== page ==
Man dies after going into fire to save dog

Man dies after going into fire to save dog

Cicero officials say 68-year-old became unresponsive after being put in the back of a patrol car

Cicero officials said a 68-year-old man who didn’t want to leave his dog in his burning home became unresponsive after being put in the back of a patrol car and later died at an area hospital.

John Petrik lived alone with his 13-year-old German shepherd mix, Regis, in a home in the 1600 block of South Lombard Avenue.

Petrik was pronounced dead at 2:10 a.m. Wednesday in MacNeal Hospital in Berwyn, the Cook County medical examiner’s office said. His dog suffered smoke inhalation and burns and is under intensive care with an Oak Park veterinarian.

Officials said that when they arrived at the home about 2 a.m., Petrik was in the house. After being approached by emergency crews, he refused to leave, saying he didn’t want to leave his dog.

Petrik ran into a back room and held a door shut, according to town spokesman Dan Proft. Police forcibly removed Petrik. As paramedics were called, Petrik was put in the back of a squad car, where he was frantic saying his dog was still in the house, Proft said.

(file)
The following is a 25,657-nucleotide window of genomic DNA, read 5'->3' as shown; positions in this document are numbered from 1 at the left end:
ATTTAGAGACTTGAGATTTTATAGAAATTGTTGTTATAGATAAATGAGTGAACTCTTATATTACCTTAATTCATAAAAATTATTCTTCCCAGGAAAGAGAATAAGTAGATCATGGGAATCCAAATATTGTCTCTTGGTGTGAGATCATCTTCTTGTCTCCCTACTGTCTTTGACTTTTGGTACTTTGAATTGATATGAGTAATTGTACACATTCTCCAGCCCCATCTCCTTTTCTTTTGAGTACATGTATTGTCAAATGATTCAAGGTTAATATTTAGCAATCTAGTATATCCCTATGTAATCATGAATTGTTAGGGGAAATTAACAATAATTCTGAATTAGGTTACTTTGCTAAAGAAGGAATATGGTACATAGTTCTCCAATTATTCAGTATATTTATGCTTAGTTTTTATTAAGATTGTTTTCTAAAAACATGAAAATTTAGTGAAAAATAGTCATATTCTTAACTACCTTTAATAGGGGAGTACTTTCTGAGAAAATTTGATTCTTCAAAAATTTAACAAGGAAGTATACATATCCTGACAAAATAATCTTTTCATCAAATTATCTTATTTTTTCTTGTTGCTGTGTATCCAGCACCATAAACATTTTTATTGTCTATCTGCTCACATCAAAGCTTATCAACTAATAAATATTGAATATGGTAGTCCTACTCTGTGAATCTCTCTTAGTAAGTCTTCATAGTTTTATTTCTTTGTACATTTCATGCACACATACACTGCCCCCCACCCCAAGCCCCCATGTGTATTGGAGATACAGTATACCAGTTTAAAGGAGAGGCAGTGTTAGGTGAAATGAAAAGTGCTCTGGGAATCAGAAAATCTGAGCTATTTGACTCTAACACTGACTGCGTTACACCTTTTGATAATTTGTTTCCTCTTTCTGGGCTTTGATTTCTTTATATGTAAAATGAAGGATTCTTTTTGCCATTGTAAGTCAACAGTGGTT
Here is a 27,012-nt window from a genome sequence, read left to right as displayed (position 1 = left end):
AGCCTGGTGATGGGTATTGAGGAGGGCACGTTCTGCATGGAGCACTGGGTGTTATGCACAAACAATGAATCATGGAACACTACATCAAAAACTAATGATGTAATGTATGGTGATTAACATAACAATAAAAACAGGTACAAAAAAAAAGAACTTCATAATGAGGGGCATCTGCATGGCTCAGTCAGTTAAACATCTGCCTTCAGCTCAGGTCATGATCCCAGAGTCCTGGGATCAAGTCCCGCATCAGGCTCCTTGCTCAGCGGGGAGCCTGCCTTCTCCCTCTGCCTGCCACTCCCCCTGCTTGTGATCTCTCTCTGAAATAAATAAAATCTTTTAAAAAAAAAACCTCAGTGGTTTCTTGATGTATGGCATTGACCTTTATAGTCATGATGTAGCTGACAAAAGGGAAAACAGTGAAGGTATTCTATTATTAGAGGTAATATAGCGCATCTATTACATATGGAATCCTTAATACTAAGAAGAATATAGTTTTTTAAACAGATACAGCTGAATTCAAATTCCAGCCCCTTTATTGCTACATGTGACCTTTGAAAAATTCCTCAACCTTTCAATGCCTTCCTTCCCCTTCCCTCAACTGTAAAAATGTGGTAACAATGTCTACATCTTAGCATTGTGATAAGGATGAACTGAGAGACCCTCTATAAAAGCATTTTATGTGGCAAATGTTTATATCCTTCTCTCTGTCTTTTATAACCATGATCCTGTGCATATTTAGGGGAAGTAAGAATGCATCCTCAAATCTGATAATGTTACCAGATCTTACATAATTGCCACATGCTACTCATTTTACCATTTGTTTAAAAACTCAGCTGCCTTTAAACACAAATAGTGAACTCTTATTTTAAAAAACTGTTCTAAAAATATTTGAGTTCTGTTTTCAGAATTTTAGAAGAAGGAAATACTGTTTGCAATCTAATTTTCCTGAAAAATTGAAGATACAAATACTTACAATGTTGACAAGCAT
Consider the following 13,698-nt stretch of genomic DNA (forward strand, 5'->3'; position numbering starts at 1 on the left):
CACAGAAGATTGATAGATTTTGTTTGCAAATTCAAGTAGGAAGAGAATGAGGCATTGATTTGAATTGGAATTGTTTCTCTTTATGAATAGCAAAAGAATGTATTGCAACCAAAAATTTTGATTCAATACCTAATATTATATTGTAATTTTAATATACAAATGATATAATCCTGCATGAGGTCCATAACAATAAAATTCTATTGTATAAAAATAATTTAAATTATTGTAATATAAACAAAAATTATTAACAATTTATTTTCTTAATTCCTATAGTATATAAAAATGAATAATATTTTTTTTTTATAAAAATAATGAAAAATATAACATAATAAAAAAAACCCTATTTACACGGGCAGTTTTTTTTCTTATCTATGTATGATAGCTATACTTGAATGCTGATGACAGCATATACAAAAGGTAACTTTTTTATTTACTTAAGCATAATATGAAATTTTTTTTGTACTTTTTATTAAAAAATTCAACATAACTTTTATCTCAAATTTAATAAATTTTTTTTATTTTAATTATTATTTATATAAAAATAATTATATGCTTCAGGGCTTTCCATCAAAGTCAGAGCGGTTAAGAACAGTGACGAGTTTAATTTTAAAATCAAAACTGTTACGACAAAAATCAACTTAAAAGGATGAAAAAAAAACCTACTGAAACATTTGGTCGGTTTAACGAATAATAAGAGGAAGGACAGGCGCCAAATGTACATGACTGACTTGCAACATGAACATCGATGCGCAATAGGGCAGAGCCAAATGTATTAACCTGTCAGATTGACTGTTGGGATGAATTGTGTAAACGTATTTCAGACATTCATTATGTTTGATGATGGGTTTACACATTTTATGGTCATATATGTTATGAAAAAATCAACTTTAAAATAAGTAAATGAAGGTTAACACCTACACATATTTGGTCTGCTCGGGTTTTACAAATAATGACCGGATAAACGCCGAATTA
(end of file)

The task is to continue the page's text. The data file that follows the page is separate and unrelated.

When emergency officials arrived, Petrik was unresponsive and rushed to MacNeal. Proft said firefighters went into the house and saved the dog.

Officials said, according to a preliminary investigation, the fire likely was caused by a short in a space heater.

Neighbors said the home was a neighborhood corner store, which Petrik and his mother ran in the 1970s. He was liked by neighbors, who said he looked out for them and helped them with their cars.

Dr. Cesar C. Agustin, who is treating the dog at AAmerican Animal Hospital in Oak Park, said Petrik stopped by his office every two weeks, for vitamins and other things for the dog.

“He’s one of those people . . . he just cared deeply for this dog,” Agustin said.

Agustin said that Cicero’s animal care and control office has received three calls from people who would adopt the dog. Agustin said he will likely know the dog’s fate in the next 24 hours.

Joseph Ruzich is a freelance writer, and John Bisognano is Tribune reporter.

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